Dark and enchanting, addictive and cathartic, “My 404” is a piece of extraordinary electro-pop. Carroll masterfully lures us with a methodical and suspenseful approach before delivering a subtle drop that turns the song into an electrifying, pulsating number. Her lyrics and voice, meanwhile, are seductive, as she recalls how one person can steal her body, mind, and soul and at the same time be nothing to her if he cannot be relied on. The term “404”, as such, is a clever one, taking the infamous internet error – 404: Page Not Found? – and applying to the mechanical hearts of many individuals.
Work Drugs – “Contact High” (Philadelphia, USA)
RIYL: Chad Valley, Miami Horror, Passion Pit
“Contact High” is the newest track from Work Drugs. The duo of Thomas Crystal and Benjamin Louisiana are back with another addictive track that immediately needs to be added to your weekend playlist. The smooth beats are married with soothing vocals as the track speaks to having all those feels with that special someone and realizing that ‘it must be love’.
Work Drugs are pretty awesome at providing the perfect soundtrack for life, and this one covers falling in love quite nicely. The production is breezy and one you won’t soon forget. It actually begs to be put on repeat and will definitely put you in a better mood. It’s also the perfect song to consume whilst doing something near a beach, waves or any body of water – it’s definitely perfect to close out your summer as August is approaching.
Work Drugs are the best at just randomly dropping impressive tracks with no fanfare or hype. “Contact High” just appeared so it’s always a nice surprise when they grace the world with new music. “Contact High” hooks you with the first lyric and beat and once again provides for impressive an laid back synth pop.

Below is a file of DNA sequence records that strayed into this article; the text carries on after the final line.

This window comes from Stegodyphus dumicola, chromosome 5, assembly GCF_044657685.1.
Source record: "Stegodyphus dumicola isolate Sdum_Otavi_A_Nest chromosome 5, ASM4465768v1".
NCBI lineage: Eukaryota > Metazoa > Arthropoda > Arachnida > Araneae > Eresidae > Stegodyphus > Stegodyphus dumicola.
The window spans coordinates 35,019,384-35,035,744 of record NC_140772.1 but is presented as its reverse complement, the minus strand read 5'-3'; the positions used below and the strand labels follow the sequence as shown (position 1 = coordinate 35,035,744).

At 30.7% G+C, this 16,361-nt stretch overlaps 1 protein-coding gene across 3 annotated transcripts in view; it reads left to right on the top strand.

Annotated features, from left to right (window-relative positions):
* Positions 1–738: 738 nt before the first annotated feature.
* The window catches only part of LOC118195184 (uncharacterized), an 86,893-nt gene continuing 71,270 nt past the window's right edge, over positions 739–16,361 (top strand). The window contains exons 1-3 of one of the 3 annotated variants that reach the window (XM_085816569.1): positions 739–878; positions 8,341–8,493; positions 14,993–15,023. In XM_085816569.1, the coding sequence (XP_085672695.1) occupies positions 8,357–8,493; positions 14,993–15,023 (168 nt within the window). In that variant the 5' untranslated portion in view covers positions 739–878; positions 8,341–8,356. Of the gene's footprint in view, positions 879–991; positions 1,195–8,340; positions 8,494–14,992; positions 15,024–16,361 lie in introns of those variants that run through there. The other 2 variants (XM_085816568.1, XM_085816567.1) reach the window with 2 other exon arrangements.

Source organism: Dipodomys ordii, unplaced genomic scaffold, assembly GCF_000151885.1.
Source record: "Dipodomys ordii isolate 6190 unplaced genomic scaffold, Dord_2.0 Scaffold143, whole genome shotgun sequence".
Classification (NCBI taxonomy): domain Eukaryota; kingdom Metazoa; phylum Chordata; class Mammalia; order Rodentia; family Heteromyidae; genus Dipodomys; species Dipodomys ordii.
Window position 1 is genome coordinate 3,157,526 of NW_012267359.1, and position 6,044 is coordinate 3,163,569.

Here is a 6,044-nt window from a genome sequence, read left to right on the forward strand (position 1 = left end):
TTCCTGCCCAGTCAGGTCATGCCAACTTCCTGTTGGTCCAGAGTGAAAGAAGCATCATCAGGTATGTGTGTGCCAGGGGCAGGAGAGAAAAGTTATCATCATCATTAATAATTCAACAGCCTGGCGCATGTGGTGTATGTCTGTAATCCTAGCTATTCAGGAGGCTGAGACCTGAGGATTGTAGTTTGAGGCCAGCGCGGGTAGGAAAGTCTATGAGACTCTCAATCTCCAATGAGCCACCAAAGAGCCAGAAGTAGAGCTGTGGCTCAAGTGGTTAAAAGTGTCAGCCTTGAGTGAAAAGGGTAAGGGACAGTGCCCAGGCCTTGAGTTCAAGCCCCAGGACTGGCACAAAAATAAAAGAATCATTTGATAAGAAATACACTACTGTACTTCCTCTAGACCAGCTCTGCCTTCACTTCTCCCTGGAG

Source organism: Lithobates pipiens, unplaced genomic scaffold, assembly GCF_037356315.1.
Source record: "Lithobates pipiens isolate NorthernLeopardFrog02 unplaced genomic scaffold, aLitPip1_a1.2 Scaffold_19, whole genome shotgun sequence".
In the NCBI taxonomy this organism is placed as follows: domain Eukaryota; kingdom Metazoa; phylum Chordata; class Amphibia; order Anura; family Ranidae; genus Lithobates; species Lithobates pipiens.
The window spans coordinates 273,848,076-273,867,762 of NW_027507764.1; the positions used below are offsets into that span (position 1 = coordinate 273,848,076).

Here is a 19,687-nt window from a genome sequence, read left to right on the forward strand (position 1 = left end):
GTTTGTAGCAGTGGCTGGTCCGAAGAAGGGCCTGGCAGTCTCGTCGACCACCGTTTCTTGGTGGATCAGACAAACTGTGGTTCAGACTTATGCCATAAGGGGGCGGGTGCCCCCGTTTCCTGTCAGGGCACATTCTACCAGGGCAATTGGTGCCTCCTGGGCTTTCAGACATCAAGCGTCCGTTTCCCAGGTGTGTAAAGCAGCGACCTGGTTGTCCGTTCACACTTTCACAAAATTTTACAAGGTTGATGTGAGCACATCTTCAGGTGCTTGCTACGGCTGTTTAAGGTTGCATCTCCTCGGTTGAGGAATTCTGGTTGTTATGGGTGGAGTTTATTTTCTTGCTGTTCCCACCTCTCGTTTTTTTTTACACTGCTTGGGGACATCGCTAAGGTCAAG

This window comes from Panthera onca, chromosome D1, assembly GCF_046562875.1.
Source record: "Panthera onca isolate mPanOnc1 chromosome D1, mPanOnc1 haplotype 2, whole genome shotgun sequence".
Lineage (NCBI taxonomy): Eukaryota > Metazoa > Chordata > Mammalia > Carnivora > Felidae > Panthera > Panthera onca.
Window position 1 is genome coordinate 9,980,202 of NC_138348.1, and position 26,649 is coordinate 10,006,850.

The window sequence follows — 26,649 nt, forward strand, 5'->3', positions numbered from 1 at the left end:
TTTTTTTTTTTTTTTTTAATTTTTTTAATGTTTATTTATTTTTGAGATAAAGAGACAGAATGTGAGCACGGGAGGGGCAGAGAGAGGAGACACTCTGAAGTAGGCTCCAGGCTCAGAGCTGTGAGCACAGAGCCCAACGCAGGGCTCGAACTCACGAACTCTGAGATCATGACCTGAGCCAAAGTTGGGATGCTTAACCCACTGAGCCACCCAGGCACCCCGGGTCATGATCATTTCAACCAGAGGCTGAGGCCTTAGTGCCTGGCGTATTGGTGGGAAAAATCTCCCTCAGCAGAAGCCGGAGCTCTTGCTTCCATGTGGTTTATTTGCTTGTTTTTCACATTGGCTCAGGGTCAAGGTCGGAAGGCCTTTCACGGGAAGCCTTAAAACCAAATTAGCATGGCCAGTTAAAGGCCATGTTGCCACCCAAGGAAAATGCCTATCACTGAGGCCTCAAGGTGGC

Yacht Punk – “A Dog of Dogs for a Ghost” (Los Angeles, USA)
RIYL: Circa Waves, The Verve, Supergrass
How in the world are Yacht Punk still flying under the radar and not playing to sold-out venues in and around LA? If they were out of London, the BBC likely would be spinning their tunes and festivals like Reading and Leeds would have extended them invitations to perform. For now, though, Yacht Punk continue to ply their trade on the sunny shores of California and hoping their anthemic indie rock will cut through the pop, West Coast hip hop, and electronica dominating air waves. Their newest tune, “A Dog of Dogs for a Ghost”, could be the answer or at least start catching people’s attention.
For 3 minutes and 16 seconds, the quartet deliver one urgent and emphatic track. Every component is delivered with desperation, which adds to the song’s suspense and anxiety. But this tune is not about one’s own suffering or trying to get through heartbreak. It’s actually inspired by Sir Edward Bulwer Lytton’s short story, The Haunted and the Haunters. As the searing guitar and hammering rhythms intensify and front man Graham Bockmiller’s vocals reaches desperate levels, read what he has to say about the track:
It’s about a skeptical man who stays a night in a haunted house and is out to prove to himself that spirits don’t exist. He brings his favorite dog along with him:
‘Accordingly, about half-past nine, I…strolled leisurely toward the haunted house. I took with me a favorite dog: an exceedingly sharp, bold, and vigilant bull terrier,—-a dog fond of prowling about strange, ghostly corners and passages at night in search of rats; a dog of dogs for a ghost.’
He pays for his brashness and skepticism when the ghost torments him throughout the night, leaving a humbled new-found believer. The ghost ends up killing his dog, a part I was not a fan of, but it made for a pretty metal short story.”
Pretty clever, eh?